Background: Factor XI (FXI) deficiency is a rare bleeding disorder, common in Ashkenazi Jews. Recently, target FXI as antithrombotic therapy became real issue as FXI antisense oligonucleotide appeared safe and efficient for preventing post- operative deep vein thrombosis following knee replacement (Buller et al. NEJM2015). The fact that in two models of Klebsiella pneumonia and Streptococcus pneumonia of FXI knock out (KO) mice there was an increased lethality as a result of enhanced bacterial overgrowth and dissemination along with augmented inflammatory response (Stroo et al. JTH 2017), incited us to explore whether patients with FXI deficiency harbor increased risk of pneumonia or increased pneumonia fatality in comparison to individuals with normal factor XI activity

Methods: This historical cohort study was performed by using the electronic database of the largest health care provider in Israel. All adults tested for FXI activity between 2002 and 2014 were included in the study. FXI activity was classified into three categories; normal (activity >50%), mild-moderate deficiency (activity: 20-50%), and severe deficiency (activity <20%). The cohort was followed until December 31, 2015 for incident overall pneumonia and severe pneumonia defined as pneumonia requiring hospitalization. The association was assessed using Cox proportional regression models with adjustment for age, gender, smoking status , diabetes, chronic obstructive disease ,ischemic heart disease, cirrhosis, previous stroke, malignancy, previous pneumonia, influenza vaccine, as well as pneumococcal vaccine

Results: Of the 10,193 included patients; 8,958 (87.9%) had normal FXI activity, 804 (7.9%) had mild-moderate deficiency and 431 (4.2%) had severe deficiency. A total of 579 individuals had pneumonia and 221 individuals had severe pneumonia during follow up. Compared to individuals with normal FXI activity the adjusted HR for overall pneumonia was 0.81 (95% CI, 0.60-1.10) in those with mild-moderate deficiency, and 0.97 (0.68-1.37) in those with severe factor XI deficiency. The adjusted HR for severe pneumonia was 0.86 (95% CI, 0.56-1.30) in those with mild-moderate deficiency, and 0.86 (0.51-1.40) in those with severe FXI deficiency.Of the 579 patients with pneumonia; 33 (5.7%) and 47 (8.1%) patients died within 30 days and 90 days, respectively. Compared to individuals with normal FXI activity the adjusted HRs for 30 days and 90 days mortality were 0.50 (0.15-1.7) and 0.47 (0.17-1.30), respectivelyin those with mild-moderate deficiency, and 0.81 (0.23-2.9) and 0.47 (0.14-1.60), respectively in those with severe FXI deficiency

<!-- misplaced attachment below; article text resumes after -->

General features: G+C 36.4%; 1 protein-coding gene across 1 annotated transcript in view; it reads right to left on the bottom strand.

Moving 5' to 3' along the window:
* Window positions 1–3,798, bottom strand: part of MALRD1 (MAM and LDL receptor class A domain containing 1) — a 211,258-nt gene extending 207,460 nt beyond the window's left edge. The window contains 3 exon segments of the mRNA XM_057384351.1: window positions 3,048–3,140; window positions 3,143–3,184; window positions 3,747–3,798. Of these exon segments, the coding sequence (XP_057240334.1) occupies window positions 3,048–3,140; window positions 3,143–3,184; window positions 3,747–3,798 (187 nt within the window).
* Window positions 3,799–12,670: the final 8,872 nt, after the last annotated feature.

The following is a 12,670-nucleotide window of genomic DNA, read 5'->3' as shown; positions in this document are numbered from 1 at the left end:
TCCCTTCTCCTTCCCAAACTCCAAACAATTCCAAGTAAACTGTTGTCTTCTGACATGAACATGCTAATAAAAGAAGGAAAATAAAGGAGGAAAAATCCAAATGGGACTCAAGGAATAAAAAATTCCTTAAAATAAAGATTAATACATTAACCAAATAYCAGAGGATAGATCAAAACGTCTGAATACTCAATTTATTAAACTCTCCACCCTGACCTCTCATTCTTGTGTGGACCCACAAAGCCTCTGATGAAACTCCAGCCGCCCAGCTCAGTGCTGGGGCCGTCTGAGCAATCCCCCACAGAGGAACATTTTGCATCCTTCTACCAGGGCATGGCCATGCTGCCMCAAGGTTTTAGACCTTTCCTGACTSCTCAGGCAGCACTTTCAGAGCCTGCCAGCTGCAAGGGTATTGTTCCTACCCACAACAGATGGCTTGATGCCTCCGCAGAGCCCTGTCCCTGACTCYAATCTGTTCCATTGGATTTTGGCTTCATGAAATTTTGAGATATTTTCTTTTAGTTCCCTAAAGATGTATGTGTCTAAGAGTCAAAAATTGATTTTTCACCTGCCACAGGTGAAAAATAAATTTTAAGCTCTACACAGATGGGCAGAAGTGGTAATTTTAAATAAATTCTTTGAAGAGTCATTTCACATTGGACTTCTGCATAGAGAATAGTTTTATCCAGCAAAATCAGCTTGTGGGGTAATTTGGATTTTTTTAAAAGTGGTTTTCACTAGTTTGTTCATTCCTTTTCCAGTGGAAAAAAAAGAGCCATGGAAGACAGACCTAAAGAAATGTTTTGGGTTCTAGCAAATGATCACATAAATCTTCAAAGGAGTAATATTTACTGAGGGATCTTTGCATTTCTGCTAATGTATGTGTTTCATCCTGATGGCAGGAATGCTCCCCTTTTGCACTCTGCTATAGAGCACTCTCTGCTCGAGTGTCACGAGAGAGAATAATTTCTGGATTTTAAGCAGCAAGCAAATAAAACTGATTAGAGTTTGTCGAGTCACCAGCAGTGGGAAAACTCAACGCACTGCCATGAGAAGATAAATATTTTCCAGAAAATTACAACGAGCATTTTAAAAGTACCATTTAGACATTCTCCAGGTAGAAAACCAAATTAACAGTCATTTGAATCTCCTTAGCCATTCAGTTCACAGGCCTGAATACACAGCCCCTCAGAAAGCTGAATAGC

Conclusions: FXI deficiency is not associated with increased incidence of pneumonia or with increased mortality among patients with pneumonia and as such it is suggested that FXI target therapy can be applied in adult patients without the fear of exposing them to increased risk of pneumonia


No relevant conflicts of interest to declare.

Author notes


Asterisk with author names denotes non-ASH members.